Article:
Bitzer reports that its new CO2 (R744) compressors are more efficient and effective thanks to an increased volumetric flow rate, enabling them to better serve district heating applications.

“With a volumetric flow rate like 69.4 m3/h (2,450.8ft3/h) for our 8FTE series and 82 m3/h (2,895.8 ft3/h) for the 8DTE series, our compressors are engineered to meet diverse heating demands,” said Tobias Fuhrer, Product Manager of Reciprocating Compressors at Bitzer.

“These numbers aren’t just figures,” he added. “They represent Bitzer’s commitment to providing solutions for everything from commercial complexes to industrial use.”

Fuhrer noted that the German company’s “robust, efficient and versatile” 8-cylinder compressors are particularly suitable for “a wide range of district heating applications.”

He specifically called out BITZER’s 8CTE compressor series, which has a 99.2m3/h (3,503.2ft3/h) flow rate.

“Our goal is to ensure that every compressor we design meets the expectations of a modern heating system,” said Fuhrer. “This approach is significant in an era where efficiency and sustainability are not just preferences but necessities.”

Fuhrer’s remarks were presented at the European Heat Pump Summit, which took place in Nuremberg, Germany, October 24–25. His presentation was titled “Large Scale Heat Pumps with District Heating with R744.”

During the presentation, Fuhrer emphasized how district heating systems have consistently featured core components like heat sources, heat pumps, electrical energy sources and heat storage tanks. He also noted the shift toward incorporating renewable energy sources, such as wind and solar power, which aid in decarbonizing the heating process.

He highlighted the various generations of district heating systems, from the first steam-based system to more recent approaches, which use water/brine solutions. “The water/brine-based CO2 heat pump solutions are mostly popular in Scandinavian countries, where they operate with lower supply and backflow temperatures, achieving [a] high COP,” said Fuhrer.

CO2 as a refrigerant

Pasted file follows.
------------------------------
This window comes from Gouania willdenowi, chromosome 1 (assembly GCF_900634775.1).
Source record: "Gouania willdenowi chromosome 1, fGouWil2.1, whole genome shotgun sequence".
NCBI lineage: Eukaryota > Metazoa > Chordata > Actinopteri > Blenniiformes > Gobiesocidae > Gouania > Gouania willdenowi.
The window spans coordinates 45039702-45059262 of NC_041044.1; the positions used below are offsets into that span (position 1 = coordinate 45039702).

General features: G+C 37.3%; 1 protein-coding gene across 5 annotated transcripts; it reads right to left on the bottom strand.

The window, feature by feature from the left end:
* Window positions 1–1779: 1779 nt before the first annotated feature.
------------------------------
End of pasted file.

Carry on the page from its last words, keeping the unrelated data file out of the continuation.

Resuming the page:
CO2 is a strong option for district heating systems and offers a myriad of advantages over competing refrigerants, which Fuhrer touched on during his talk.

“CO2 is non-flammable and non-toxic, making it a safer alternative in heating applications, but the benefits extend far beyond safety,” he said.

“Its volumetric refrigeration capacity helps to operate it with much less and smaller compressors and narrow pipes, reducing the system’s physical footprint,” he noted.

The properties of CO2 make it ideal for supercritical operation, enhancing the efficiency of district heating systems. “When CO2 is used in a supercritical state, it aligns well with heat absorption and release processes,” Fuhrer explained. “This means we can extract more heat per unit of CO2 compared to traditional refrigerants like R134a.”

Fuhrer stated that CO2’s behavior in supercritical phases allows for a more uniform temperature glide, closely matching the needs of water heating systems.

CO2 vs. R134a

Fuhrer’s remarks included a comparison between CO2 and R134a systems, with those using the natural refrigerant proving to be much more efficient.

“In a basic cycle, the COP of a [transcritical CO2 booster] system was 2.8, whereas, for the R134a systems, it’s approximately 2.3 under the same operating conditions,” said Fuhrer. “This difference is significant for large-scale heating applications.”

Fuhrer didn’t just highlight the superior performance of CO2 but also delved into how its COP can be further improved.

“When we integrate techniques like parallel compression in CO2 systems, the COP can be increased to about 3.2,” he said. “Further efficiency of CO2 systems can be increased by implementing an ejector in the CO2 parallel compression booster system. These advancements show that the potential of CO2 in district heating systems exceeds what traditional refrigerants like R134a can offer.”

Fuhrer cited Fenagy’s district heating network installed in Jutland, Denmark, as an example. The project has air-to-water heat pumps, which have a COP of 3.2 and use CO2 as a refrigerant. Another example is the Frederiksberg district heating network, which supplies heat to approximately 800 households with a COP of 3.2 at 6°C (42.8°F) ambient conditions, using CO2 as the refrigerant.

“These advancements show that the potential of CO2 in district heating systems exceeds what traditional refrigerants like R134a can offer.”

Tobias Fuhrer, Product Manager of Reciprocating Compressors at Bitzer

Author Saroj Thapa